• National drug spending growth fell unexpectedly because many drugs went off-patent, the use of lower-cost generic drugs increased substantially, and fewer new drugs, which tend to be more costly, came to market.  National drug spending in 2012 was therefore much lower than what the Centers for Medicare and Medicaid Services’ actuaries projected in 2003 when the Medicare drug benefit was enacted.  CBO states that “spending per beneficiary in Part D has been lower than CBO projected in part because of those developments affecting nationwide drug spending.”
  • Part D enrollment was also lower than CBO projected — by 12 percent, in 2012.  CBO originally assumed that participation in the drug benefit would be similar to enrollment rates in Medicare Part B.  But CBO now believes that Part D participation is lower than in Part B likely because Medicare beneficiaries must actively enroll in the drug benefit — which can reduce participation — while eligible individuals are automatically enrolled in Part B and must actively opt-out.
  • CBO thus concludes: “Taken together, the unexpected slowdown in national drug spending per person and smaller-than-expected enrollment in Part D can account for nearly all of the difference between CBO’s original estimate and actual Part D spending” (italics added).

That’s all consistent with our analysis as well as that of the Kaiser Family Foundation, which found that there “is compelling evidence that factors other than competition offer the best explanations for the lower-than-expected spending trend” in Part D.

Our Take on Today’s Trustees’ Reports

July 28, 2014 at 4:34 pm

We just issued statements on the trustees’ 2014 reports on Social Security and Medicare.  Here are the openings:

  • CBPP President Robert Greenstein on Social Security:

    “Social Security can pay full benefits for close to two decades, the new trustees’ report shows, but will then face a significant, though manageable, funding shortfall that the President and Congress should address in the near future.

    “Specifically, the trustees estimate that Social Security can pay full benefits until 2033, at which point its combined trust funds will be exhausted.  After 2033, even if policymakers failed to act, Social Security would pay about 75 percent of scheduled benefits, relying on Social Security taxes as they are collected.  The exhaustion date is unchanged from last year’s report and is within the range that the trustees have projected for some time.  In the late 1990s, they projected the exhaustion date as early as 2029; at one point in the last decade, they projected an exhaustion date as late as 2042.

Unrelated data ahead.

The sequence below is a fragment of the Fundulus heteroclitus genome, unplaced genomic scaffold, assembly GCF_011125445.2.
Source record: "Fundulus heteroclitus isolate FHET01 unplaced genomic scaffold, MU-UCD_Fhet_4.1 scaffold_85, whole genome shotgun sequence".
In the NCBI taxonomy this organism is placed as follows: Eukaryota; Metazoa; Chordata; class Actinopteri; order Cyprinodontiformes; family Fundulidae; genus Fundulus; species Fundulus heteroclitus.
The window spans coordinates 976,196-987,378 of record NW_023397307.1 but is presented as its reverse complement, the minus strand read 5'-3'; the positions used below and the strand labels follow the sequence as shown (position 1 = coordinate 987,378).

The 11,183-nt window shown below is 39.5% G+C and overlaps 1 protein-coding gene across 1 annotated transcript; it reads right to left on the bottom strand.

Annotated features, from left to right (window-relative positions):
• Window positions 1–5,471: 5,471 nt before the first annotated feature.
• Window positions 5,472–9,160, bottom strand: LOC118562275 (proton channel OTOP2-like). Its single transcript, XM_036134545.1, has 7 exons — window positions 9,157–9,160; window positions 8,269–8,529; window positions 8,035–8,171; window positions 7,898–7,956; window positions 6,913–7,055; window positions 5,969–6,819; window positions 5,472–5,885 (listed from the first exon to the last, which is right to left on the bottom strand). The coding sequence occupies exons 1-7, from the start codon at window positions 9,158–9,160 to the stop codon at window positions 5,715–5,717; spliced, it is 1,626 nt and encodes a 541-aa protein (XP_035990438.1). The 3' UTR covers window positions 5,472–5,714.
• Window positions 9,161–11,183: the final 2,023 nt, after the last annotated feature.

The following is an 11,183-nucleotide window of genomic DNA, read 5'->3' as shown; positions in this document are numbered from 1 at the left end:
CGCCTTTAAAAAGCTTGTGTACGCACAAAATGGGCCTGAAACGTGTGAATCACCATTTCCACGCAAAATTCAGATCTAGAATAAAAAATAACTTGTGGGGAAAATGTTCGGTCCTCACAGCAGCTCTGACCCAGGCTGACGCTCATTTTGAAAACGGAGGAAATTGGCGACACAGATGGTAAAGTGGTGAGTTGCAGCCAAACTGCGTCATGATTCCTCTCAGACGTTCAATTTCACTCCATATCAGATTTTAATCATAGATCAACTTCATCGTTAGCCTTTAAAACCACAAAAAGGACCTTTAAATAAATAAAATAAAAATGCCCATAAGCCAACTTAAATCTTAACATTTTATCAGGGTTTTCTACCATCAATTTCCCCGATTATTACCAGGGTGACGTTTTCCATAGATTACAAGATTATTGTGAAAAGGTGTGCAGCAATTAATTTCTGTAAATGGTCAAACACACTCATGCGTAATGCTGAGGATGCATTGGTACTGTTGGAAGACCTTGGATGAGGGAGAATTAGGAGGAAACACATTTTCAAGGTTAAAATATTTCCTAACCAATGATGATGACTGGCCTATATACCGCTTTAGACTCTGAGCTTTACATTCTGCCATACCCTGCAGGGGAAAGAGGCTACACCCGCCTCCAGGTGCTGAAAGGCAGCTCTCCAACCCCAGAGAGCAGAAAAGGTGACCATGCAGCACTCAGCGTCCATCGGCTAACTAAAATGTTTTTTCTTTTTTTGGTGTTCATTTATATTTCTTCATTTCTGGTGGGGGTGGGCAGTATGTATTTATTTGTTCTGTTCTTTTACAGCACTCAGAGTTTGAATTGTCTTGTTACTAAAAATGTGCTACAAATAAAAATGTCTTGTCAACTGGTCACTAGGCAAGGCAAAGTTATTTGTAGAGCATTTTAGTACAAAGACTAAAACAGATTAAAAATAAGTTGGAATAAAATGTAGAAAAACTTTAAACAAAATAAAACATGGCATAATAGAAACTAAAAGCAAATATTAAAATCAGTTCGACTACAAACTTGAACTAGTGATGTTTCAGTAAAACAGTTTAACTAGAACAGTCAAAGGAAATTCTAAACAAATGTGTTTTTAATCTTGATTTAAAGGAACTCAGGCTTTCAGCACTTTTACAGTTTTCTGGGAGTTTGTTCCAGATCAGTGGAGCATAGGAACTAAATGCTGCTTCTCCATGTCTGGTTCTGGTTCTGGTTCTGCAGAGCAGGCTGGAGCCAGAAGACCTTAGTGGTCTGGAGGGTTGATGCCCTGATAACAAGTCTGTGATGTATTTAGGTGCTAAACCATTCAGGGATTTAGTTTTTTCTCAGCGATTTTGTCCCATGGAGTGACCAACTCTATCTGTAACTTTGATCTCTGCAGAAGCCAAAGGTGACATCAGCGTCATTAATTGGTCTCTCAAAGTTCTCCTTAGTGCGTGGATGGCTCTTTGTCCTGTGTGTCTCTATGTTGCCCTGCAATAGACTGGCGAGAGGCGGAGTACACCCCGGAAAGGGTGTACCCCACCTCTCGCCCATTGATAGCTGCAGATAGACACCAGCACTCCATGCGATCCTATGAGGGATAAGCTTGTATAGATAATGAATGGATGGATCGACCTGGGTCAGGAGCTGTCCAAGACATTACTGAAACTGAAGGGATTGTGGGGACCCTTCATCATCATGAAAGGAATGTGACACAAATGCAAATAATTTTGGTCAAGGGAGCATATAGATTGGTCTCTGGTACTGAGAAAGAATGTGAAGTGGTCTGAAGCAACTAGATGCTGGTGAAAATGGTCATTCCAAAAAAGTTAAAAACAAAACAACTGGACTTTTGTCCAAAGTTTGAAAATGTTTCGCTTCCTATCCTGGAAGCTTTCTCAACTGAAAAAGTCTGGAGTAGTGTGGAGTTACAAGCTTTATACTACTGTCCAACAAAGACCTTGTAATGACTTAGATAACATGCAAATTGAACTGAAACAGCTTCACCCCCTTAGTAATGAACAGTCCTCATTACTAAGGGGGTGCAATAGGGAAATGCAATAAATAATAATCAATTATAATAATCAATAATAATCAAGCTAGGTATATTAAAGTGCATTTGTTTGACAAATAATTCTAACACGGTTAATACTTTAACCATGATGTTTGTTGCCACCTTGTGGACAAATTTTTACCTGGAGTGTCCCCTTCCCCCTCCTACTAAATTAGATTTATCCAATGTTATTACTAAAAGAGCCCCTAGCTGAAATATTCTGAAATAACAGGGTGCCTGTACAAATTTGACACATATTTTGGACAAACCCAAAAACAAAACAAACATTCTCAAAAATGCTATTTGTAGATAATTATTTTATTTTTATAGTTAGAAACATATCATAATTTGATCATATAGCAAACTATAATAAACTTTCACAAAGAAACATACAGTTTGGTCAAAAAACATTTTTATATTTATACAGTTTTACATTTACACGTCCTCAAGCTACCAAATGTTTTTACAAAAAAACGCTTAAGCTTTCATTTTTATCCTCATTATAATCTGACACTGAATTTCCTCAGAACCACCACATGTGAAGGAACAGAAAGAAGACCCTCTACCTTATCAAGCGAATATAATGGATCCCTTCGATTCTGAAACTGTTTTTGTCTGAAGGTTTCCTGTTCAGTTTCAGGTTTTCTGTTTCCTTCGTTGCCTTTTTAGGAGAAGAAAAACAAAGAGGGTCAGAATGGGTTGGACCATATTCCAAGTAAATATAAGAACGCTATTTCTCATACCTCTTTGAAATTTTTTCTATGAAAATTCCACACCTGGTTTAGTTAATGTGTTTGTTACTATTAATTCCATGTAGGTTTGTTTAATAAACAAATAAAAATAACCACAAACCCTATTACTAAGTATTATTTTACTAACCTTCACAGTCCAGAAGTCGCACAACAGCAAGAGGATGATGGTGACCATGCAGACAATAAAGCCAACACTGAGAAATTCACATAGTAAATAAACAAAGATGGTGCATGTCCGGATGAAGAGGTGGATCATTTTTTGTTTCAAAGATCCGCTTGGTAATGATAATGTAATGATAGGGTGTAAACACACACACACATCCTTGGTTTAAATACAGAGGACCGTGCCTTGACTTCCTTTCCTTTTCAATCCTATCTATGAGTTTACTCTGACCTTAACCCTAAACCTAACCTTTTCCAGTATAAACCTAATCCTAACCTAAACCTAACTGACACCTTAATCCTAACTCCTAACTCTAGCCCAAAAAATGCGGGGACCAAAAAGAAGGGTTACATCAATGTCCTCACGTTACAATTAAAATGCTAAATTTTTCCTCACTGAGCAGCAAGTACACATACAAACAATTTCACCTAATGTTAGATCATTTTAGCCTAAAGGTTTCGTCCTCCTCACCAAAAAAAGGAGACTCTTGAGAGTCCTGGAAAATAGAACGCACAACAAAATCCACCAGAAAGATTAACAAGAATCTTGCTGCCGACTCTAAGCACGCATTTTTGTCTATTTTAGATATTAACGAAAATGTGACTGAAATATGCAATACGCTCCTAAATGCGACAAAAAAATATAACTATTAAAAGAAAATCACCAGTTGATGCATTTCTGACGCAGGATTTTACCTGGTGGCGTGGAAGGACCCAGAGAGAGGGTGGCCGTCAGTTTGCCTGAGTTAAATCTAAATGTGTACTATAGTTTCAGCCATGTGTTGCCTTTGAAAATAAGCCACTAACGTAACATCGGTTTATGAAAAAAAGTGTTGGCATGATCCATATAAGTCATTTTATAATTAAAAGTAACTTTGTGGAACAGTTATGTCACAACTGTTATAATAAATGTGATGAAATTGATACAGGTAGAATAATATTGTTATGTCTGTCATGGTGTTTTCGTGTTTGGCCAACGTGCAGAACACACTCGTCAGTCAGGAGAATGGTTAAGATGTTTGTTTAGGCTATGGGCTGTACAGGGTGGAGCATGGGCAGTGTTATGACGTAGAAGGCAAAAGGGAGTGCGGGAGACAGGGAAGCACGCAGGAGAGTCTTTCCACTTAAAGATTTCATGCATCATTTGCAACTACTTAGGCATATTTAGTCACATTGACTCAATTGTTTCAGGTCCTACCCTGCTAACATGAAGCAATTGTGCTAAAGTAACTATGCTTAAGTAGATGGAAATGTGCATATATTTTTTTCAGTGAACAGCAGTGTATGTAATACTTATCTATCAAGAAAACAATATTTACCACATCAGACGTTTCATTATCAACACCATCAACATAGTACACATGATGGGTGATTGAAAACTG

“The trustees caution that their projections are uncertain.  For example, they estimate an 80 percent probability that trust fund exhaustion would occur between 2029 and 2038 — and a 95 percent chance that it would happen between 2028 and 2041.  The Congressional Budget Office (CBO) recently estimated that exhaustion would occur in 2030, largely because CBO expects somewhat faster improvements in mortality.  Fluctuations of a year or two in either direction are no cause for either alarm or celebration.  The key point is that all reasonable estimates show a manageable long-run challenge that policymakers must address, the sooner the better, but not an immediate crisis. . . .”

  • Senior Fellow Paul Van de Water on Medicare:

    “Medicare has grown somewhat stronger financially in both the short and long term since last year but continues to face long-term financing challenges, today’s report from its trustees shows.  The projected date of insolvency for Medicare’s Hospital Insurance (HI) trust fund is 2030 — four years later than projected last year.

    “Health reform, along with other factors, has significantly improved Medicare’s financial outlook, boosting revenues and making the program more efficient.  The HI trust fund’s projected exhaustion date of 2030 is 13 years later than the trustees projected before the Affordable Care Act.  And the HI program’s projected 75-year shortfall of 0.87 percent of taxable payroll is down from last year’s estimate of 1.11 percent and much less than the 3.88 percent that the trustees estimated before health reform. . . .”

MedPAC: Medicare Advantage Overpayments Not the Right Way to Aid Low-Income Beneficiaries

July 8, 2014 at 1:41 pm

Overpaying the insurance companies that serve some Medicare beneficiaries through the Medicare Advantage (MA) program is not a targeted, effective way to help low-income beneficiaries with their out-of-pocket costs, the Medicare Payment Advisory Commission’s (MedPAC) latest report to Congress explains.

Insurers have long defended the overpayments as helping low-income beneficiaries and have claimed that repealing or scaling back health reform’s MA savings is necessary to protect such beneficiaries from benefit cuts.  But as we’ve explained, recent research shows that before health reform, insurers didn’t pass on most of the overpayments to enrollees in the form of better benefits.  And MedPAC’s report reiterates its longstanding position that higher MA “payments are not a direct or efficient way to target assistance to low-income beneficiaries.”

That’s because, as MedPAC puts it, “higher MA payments and extra benefits financed by those payments do not go only to low-income beneficiaries.  Rather, all enrollees in a given MA plan receive the same extra benefits, low-income or not.”  Insurers’ own data show that 59 percent of MA enrollees had incomes over $20,000 in 2011.

The Government Accountability Office similarly concluded in 2008 that “if the policy objective is to subsidize health care costs of low-income Medicare beneficiaries, it may be more efficient to directly target subsidies to a defined low-income population than to subsidize premiums and cost-sharing for all [Medicare Advantage] beneficiaries, including those who are well off.”

A direct and efficient way to help Medicare beneficiaries with limited incomes, according to MedPAC, is to expand the Medicare Savings Programs, through which Medicaid helps low-income beneficiaries cover their premiums and/or cost-sharing charges.